By establishing the marriage ceremony among the blacks:

By paying them fair wages for their labor:

By protecting them in their personal and religious rights:

By securing to the females personal chastity:

By giving back to them the key of knowledge:

By allowing them to manage their own earnings:

By sending them the gospel in its fullness and purity:

By building them churches and school houses:

By supplying the South with ministers and teachers:

By treating them as having immortal souls:

By enlisting in their behalf, the piety and benevolence of the nation, that their character may emerge from that mental and moral night, in the "gross darkness" of which they have so long eked out a miserable existence, to reap in millions of instances eternal woe.

And now at the close of our effort, we may candidly say, that after the most careful investigation of Divine Writ, we rise from that perusal and research, refreshed and encouraged with a redoubled assurance, that the most inveterate and determined pro-slavery inquisitor cannot make out, from the Bible, a single case of genuine slavery—that the servitude sanctioned by the word of God, was similar to that of foreigners, voluntarily sold for a limited period, to pay an honest debt, contracted for their benefit, in emigrating to this country—to our apprenticeship system—and to that of one nation leniently tributary to another—founded upon principles of pure morality and equal justice. No man in his senses, can claim this for American slavery. God's law knew no invidious distinctions of caste, wealth or condition, brought all in spirit and in truth to the common standard of equal partakers in the temporal benefits conferred upon the chosen descendants of Israel—endowed both servant and master, "circumcised in the flesh," with the same title to the land of promise on earth—and pointed all truly "circumsised in heart and life" to the same heavenly inheritance, with the blessed Redeemer, into whose body "by one spirit, are we all baptized," whether black or white, bond or free.

To that glorious "home eternal," where there is neither "Jew nor Greek, bond nor free, male nor female," but "all are one in Christ Jesus," I hope to attain, fully expecting to meet many colored saints "martyrs to the glorious cause" of "pure and undefiled religion," not only mine equals, but greatly my superiors in celestial knowledge and heavenly growth into our "living head." Though whites will be in an immeasurable minority, all will be equal; for prejudices of caste will be done away, glory shall crown all and "God be ALL in ALL."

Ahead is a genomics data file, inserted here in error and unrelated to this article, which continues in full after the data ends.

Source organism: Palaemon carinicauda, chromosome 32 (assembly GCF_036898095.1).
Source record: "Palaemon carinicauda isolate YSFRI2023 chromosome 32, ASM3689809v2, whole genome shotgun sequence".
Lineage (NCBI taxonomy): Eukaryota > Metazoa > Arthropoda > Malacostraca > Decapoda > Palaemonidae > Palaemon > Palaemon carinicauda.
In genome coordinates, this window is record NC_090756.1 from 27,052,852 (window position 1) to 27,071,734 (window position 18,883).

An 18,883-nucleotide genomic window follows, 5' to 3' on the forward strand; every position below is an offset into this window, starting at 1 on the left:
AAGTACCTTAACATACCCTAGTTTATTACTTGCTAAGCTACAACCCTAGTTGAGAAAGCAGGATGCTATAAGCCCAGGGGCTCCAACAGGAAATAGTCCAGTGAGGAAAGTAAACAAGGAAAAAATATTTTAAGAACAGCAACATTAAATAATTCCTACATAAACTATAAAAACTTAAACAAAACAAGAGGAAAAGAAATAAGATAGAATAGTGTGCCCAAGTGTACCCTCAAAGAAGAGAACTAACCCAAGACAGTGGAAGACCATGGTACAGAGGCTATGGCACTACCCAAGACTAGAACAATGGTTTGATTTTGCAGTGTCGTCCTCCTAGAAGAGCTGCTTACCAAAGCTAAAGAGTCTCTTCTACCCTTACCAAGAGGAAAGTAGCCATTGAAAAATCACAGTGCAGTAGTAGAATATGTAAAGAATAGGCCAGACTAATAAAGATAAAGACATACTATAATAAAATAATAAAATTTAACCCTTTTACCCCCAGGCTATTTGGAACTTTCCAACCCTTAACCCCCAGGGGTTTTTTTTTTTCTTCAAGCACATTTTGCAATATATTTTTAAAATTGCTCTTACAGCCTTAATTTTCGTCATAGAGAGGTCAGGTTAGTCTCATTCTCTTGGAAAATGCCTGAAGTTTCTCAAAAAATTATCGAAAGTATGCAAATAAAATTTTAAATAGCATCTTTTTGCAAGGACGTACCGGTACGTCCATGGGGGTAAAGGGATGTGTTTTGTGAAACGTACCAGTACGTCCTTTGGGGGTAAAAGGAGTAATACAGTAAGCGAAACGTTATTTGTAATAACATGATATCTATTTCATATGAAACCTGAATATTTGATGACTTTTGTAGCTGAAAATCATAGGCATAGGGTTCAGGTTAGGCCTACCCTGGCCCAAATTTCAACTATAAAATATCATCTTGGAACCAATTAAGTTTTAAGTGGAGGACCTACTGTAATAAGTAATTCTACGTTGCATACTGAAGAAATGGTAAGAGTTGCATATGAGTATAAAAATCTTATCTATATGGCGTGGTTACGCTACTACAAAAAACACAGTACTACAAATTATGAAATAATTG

The only prayer which I can utter in reference to this momentous question is, that this nation may speedily resolve to keep that fast, which the Lord loves, described by Isaiah, chap. lviii. as follows. "Loose the bands of wickedness, undo the heavy burdens, and to let the oppressed go free, and break every yoke. Is it not to deal thy bread to the hungry, and that thou bring the poor that are cast out to thy house." "When thou seest the naked to cover him; and that thou hide not thyself from thine own flesh." And as God declares "all things shall work together for good to them that love" him, I am fully persuaded that such a happy triumph of right over wrong, as the abolition of slavery would be, cannot but secure to this people the glorious consummation of blessings described in the following verses of the same chapter in Isaiah. "Then shall thy light break forth as the morning, and thine health shall spring forth speedily, and thy righteousness shall go before thee; the glory of the Lord shall be thy rearward. Then shalt thou call, and the Lord shall answer; thou shalt cry, and he shall say, here am I. If thou take away from the midst of thee the yoke, the putting forth of the finger and speaking vanity, and if thou draw out thy soul to the hungry and satisfy the afflicted soul; then shall thy light rise in obscurity, and thy darkness be as the noon day. And the Lord shall guide thee continually, and satisfy thy soul in drought; and thou shall be like a watered garden, and like a spring of water, whose water fail not."

And to aid in the accomplishment of this most desirable end, it becomes every follower of Jesus, to pursue the path directed by the prophet: "Cry aloud and spare not; lift up thy voice like a trumpet, and show my people their transgressions, and the house of Jacob their sins"; accompanying the cry with a warning of the fierce wrath of God against the oppressor, and an invitation to all to "return to the Lord, who will have mercy, and to our God who will abundantly pardon."

You've seen how it begins, now see how it ends.
Watch the dream die.